Thursday, 15 August 2019 06:05

New Cabinet: Fresh effort to boost economy

With Indonesia’s economy softening and facing pressure from around the world, President Joko “Jokowi” Widodo plans to overhaul the Cabinet to address economic issues to boost exports, investments and the digital economy.
President Jokowi, who is to take up his second five-year term starting in October, said the upcoming lineup of Cabinet ministers has been finalized and is to be announced in the near future.
While the number of ministries would remain the same at 34, several ministries would be given new economy-related tasks, with an aim to improve exports and the current account deficit, which the President said was the country's biggest economic problem at present.
"We will give the task of improving exports to the Foreign Affairs Ministry. The additional function is not political, but for economic diplomacy," Jokowi told a group of chief editors, including The Jakarta Post’s, at the Merdeka Palace in Jakarta on Wednesday.
The Trade Ministry is to be merged with Industry Ministry to focus on domestic trade, he added.

Indonesia’s current account, an important indicator for investors to evaluate a country’s economic health, has been under pressure from weak exports, touching an alarming level of 3.04 percent of Indonesia’s gross domestic product in the second quarter.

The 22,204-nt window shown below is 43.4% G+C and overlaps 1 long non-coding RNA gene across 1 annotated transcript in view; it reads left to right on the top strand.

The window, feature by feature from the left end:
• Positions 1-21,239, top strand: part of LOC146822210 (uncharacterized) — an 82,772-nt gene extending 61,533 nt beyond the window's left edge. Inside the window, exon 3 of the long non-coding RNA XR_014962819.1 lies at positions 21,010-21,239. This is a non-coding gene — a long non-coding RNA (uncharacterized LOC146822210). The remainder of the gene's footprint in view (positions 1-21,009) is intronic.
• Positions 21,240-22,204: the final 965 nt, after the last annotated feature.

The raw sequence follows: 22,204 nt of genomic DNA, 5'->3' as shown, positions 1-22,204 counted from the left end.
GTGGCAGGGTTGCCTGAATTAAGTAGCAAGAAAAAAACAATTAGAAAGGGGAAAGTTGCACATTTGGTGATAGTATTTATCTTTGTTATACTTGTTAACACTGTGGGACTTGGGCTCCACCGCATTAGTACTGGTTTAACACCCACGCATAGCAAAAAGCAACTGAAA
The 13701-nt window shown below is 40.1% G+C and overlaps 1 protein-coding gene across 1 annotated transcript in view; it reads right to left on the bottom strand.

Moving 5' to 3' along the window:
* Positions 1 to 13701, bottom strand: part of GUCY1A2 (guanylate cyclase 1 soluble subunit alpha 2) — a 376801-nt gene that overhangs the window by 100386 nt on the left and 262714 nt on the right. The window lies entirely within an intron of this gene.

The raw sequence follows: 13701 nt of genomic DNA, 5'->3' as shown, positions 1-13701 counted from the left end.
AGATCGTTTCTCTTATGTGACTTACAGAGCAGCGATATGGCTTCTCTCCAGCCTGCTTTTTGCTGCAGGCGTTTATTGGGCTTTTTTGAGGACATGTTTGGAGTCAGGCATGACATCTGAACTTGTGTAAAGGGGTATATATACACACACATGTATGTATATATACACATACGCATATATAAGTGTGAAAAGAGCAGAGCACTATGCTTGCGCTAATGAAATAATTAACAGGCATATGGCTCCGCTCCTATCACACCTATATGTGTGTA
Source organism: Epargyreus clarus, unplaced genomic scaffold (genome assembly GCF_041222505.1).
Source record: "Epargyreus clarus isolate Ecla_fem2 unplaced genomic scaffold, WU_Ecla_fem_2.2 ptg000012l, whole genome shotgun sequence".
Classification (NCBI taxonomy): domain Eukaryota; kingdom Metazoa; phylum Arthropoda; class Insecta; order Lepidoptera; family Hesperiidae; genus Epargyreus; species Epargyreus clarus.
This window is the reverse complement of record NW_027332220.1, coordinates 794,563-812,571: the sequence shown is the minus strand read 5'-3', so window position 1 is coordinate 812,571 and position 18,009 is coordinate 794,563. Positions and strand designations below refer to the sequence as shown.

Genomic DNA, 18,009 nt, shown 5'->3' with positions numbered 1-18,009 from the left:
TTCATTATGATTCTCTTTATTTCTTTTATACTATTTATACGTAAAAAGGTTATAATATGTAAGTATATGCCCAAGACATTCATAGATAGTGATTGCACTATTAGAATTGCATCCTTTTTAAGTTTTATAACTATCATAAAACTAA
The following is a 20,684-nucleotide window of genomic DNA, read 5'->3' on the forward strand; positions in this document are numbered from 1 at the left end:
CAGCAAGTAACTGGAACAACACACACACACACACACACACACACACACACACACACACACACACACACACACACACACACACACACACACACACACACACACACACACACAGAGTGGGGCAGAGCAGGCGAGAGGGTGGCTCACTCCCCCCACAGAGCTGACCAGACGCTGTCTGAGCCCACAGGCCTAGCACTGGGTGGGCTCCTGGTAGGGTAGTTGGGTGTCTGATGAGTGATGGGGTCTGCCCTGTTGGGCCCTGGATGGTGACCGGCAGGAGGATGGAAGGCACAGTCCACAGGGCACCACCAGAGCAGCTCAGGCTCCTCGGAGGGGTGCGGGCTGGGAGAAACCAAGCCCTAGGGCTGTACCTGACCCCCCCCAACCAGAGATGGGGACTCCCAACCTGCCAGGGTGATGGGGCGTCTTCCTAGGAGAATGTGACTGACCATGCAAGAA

Adverse effects of the ongoing United States-China trade war have weakened economies worldwide, dragging down global demand for Indonesian exports. Exacerbating the problem is the intense trade pressure from the European Union’s barriers against Indonesian biodiesel shipments.
Economic growth slowed to a two-year low of 5.05 percent in the second quarter of this year, as investments and export growth sank to levels unseen in recent years.
A new investment ministry tasked with bringing in foreign investment is also in the works, with the Investment Coordinating Board (BKPM) slated to be positioned under it. Foreign direct investment grew modestly by 4 percent year-on-year in the first six months of this year, after contracting 1.1 percent in the same period last year.

Another new ministry would be tasked to oversee the digital and creative economy, as the country is poised to have Southeast Asia’s largest digital economy with a value tripling to US$100 billion by 2025, according to a 2018 Google-Temasek “e-Conomy of Southeast Asia” study.
“Technology has moved forward, but our regulations have not,” said Jokowi, adding that Kominfo should be able to face fresh challenges presented by tech giants such as Google and Facebook.
Although the names of the ministers have yet to be announced, speculation was rife that several of the current ones would be replaced, such as Coordinating Economic Affairs Darmin Minister Nasution, State-Owned Enterprises Minister Rini Soemarno and Energy and Mineral Resources Minister Ignasius Jonan, among others.